Frustrated superintendents and parents urged New York's education commissioner at a meeting in Oyster Bay on Tuesday to slow implementation of the controversial Common Core curriculum.
"My daughter is not a '1,' " John Castronova of Oyster Bay told Commissioner John B. King Jr., who was joined by Board of Regents Chancellor Merryl Tisch and Regent Roger Tilles.
Other parents expressed similar concerns about the impact on programs for gifted and talented students, and English as a second language learners, and warned that low-performing schools could fall further behind.
King attended the invitation-only afternoon forum at Oyster Bay High School, but canceled a Garden City meeting open to the public that had been also scheduled for Tuesday after shouting matches erupted at recent upstate forums.
Three other Town Hall-style meetings across the state also were called off by King on Saturday.
State Sen. Jack Martins (R-Mineola), citing anger and frustration over the new academic standards, demanded in a statement Tuesday that King reschedule the meetings or "immediately resign."
Those thoughts were echoed by Richard C. Iannuzzi, president of NYSUT, the state teachers union, which is seeking a three-year moratorium on Common Core.
"If Commissioner King doesn't understand that NYSUT's call for a moratorium is not a distraction but rather a genuine call for a course correction, then we need someone who does," Iannuzzi said.
The Oyster Bay event was organized by State Sen. Carl Marcellino (R-Syosset), with district superintendents inviting many of the roughly 100 attendees.
Before the meeting, King said his experience as a Massachusetts educator when that state underwent a similarly wrenching process taught him to stay the course. "People said the tests were going to be too hard. . . . The state remained resolute," he said.
But Toni Labbate, a North Shore School District board member and parent, told the state officials that students are under too much pressure.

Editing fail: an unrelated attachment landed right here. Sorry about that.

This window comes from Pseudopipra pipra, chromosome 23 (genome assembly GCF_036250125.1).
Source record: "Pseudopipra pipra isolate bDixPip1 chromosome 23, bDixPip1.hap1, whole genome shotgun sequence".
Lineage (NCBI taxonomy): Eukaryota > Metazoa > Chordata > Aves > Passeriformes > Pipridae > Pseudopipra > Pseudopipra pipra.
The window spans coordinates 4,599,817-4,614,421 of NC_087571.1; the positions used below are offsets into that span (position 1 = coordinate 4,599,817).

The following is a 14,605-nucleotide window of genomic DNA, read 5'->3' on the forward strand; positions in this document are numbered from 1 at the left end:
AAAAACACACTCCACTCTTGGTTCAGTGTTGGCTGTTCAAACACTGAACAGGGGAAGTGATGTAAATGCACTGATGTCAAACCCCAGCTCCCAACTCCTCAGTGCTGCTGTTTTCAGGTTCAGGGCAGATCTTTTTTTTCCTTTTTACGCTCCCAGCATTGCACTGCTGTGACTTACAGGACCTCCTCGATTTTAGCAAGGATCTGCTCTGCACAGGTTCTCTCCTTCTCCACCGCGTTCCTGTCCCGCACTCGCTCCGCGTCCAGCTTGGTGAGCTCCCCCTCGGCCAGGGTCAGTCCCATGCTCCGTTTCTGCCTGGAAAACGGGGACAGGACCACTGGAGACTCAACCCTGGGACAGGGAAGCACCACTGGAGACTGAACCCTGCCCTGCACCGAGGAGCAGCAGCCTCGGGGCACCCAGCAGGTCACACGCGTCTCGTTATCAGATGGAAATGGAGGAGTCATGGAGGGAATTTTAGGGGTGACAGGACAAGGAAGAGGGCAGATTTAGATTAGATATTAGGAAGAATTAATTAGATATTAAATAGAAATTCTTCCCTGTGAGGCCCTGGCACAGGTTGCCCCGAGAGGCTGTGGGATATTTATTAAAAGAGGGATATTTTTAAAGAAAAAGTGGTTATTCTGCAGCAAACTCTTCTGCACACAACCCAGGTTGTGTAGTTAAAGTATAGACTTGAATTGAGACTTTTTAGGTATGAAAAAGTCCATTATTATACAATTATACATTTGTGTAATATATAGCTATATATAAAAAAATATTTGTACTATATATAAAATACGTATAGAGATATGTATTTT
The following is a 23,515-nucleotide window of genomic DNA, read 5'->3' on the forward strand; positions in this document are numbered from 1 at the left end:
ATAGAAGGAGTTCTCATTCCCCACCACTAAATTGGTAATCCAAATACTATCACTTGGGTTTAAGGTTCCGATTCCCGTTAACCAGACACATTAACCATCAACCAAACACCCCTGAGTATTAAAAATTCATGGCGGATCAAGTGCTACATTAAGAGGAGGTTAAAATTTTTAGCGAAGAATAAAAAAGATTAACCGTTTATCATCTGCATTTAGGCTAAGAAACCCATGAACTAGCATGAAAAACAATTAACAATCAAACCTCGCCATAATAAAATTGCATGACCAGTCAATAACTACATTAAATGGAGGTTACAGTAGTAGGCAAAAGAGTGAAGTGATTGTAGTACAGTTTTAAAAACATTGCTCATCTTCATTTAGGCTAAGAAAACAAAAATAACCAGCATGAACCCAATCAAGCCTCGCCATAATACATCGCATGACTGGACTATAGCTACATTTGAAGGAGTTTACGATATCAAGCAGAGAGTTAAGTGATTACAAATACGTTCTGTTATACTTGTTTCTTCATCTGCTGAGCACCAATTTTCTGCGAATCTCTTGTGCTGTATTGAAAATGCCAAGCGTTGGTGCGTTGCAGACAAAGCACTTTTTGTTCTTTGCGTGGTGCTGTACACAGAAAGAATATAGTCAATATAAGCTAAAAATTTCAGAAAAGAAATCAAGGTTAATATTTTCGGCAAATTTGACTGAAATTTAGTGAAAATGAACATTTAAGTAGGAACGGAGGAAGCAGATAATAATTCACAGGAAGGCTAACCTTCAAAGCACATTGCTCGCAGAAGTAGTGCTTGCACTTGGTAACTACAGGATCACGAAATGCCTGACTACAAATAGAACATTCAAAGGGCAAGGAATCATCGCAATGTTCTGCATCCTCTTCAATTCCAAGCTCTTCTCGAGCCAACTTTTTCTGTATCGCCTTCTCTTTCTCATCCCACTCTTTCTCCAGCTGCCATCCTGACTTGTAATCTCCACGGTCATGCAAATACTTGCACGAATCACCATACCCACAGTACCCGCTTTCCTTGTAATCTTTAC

"You now ask New York State public students to shoulder the weight of their school district's reputation, their community's property values and now their teacher's evaluation," she said.
Labbate urged officials to allow high-performing schools to partner with low-performing schools.
Cold Spring Harbor superintendent Judith Wilansky said Common Core should be slowed because it has "eroded students' confidence."
King told the audience Common Core "holds tremendous potential," but conceded that it's been "conflated" with teacher evaluations.
He pledged to hold more forums -- if the dialogue is constructive -- and to be "responsive to the concerns we hear."
Locust Valley superintendent Anna Hunderfund warned of the "destructive impact" of the state's greater emphasis on high-stakes testing.
"The level of stress it is putting on students, parents and faculty, the frustration and hostility, will continue to increase," she said.
The anger level is rising by the week.
King and Tisch are doing their very best to defend the indefensible.
In the end, it will not be enough.
You can see it in how the press is covering these Common Core complaints.
In the past, the mainstream media covered Common Core critics as a mix of 9/11 truthers and people claiming President Obama was born in Kenya.
We're not seeing that kind of coverage so much anymore.
Just another sign that tide is turning.